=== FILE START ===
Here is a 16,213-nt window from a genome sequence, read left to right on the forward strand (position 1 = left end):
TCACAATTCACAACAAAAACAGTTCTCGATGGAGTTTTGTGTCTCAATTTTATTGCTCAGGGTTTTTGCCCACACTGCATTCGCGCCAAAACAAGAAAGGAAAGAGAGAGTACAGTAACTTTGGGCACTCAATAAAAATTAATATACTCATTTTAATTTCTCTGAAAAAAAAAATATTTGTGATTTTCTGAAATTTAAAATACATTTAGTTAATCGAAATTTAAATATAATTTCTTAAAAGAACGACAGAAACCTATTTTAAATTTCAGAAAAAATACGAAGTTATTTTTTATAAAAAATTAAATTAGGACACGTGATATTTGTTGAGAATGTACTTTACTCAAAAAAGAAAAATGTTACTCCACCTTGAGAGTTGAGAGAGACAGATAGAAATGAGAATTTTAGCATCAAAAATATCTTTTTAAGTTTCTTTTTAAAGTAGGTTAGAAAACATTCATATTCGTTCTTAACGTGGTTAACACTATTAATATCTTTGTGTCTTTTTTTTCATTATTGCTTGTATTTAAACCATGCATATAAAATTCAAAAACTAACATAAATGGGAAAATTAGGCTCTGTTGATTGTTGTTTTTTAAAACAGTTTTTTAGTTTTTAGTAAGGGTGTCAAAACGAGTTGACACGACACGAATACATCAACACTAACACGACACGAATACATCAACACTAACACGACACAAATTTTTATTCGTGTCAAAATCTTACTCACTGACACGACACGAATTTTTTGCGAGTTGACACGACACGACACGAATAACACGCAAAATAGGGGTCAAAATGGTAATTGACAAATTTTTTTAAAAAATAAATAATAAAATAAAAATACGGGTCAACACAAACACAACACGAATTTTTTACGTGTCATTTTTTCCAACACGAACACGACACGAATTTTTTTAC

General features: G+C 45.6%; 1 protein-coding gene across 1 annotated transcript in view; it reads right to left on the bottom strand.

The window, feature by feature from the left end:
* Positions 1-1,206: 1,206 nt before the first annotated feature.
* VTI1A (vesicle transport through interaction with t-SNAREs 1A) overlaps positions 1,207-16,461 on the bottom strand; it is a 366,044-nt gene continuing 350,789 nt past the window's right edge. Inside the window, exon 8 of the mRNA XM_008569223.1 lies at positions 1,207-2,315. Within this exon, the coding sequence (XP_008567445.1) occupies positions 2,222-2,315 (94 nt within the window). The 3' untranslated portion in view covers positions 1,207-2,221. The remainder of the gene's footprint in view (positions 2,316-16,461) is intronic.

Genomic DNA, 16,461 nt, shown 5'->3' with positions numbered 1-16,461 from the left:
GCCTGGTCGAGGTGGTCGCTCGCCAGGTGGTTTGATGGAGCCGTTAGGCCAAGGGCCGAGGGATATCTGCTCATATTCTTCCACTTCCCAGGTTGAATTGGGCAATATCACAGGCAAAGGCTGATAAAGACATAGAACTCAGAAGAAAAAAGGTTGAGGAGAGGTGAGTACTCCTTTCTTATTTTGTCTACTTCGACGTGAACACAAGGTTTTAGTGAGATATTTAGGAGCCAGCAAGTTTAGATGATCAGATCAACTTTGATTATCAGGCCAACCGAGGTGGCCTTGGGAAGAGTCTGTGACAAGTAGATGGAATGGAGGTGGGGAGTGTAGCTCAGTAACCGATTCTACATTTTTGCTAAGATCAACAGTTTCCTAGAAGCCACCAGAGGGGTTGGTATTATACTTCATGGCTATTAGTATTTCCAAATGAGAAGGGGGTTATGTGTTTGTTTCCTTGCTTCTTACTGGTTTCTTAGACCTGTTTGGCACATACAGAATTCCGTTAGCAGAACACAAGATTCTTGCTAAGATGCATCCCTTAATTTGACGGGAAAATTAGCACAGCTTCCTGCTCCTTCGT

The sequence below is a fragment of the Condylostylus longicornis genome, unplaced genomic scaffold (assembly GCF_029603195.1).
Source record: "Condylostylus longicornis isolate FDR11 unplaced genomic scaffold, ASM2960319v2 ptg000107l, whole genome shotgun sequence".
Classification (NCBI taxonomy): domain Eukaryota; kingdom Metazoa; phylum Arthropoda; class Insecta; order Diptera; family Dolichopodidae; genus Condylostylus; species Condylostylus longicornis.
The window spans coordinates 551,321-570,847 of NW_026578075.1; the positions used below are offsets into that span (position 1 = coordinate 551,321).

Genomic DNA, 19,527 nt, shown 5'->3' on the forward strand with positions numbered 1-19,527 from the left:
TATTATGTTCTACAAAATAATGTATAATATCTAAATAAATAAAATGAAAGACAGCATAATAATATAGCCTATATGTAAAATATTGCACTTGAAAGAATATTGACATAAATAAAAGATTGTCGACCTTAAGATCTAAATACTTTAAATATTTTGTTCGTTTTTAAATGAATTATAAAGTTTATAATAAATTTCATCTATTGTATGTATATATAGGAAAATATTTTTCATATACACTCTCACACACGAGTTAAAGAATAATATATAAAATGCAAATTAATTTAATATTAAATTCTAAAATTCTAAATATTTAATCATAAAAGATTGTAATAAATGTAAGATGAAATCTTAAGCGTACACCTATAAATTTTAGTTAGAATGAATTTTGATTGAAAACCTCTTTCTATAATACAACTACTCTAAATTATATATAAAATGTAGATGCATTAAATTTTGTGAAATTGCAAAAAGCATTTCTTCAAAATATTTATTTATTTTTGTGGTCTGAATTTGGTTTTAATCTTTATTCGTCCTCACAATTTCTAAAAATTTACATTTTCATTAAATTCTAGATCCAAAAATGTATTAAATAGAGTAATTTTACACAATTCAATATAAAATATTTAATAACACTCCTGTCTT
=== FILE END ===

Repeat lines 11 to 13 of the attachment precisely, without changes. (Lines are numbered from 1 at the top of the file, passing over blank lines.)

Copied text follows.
Classification (NCBI taxonomy): domain Eukaryota; kingdom Metazoa; phylum Arthropoda; class Insecta; order Diptera; family Dolichopodidae; genus Condylostylus; species Condylostylus longicornis.
The window spans coordinates 551,321-570,847 of NW_026578075.1; the positions used below are offsets into that span (position 1 = coordinate 551,321).

Genomic DNA, 19,527 nt, shown 5'->3' on the forward strand with positions numbered 1-19,527 from the left: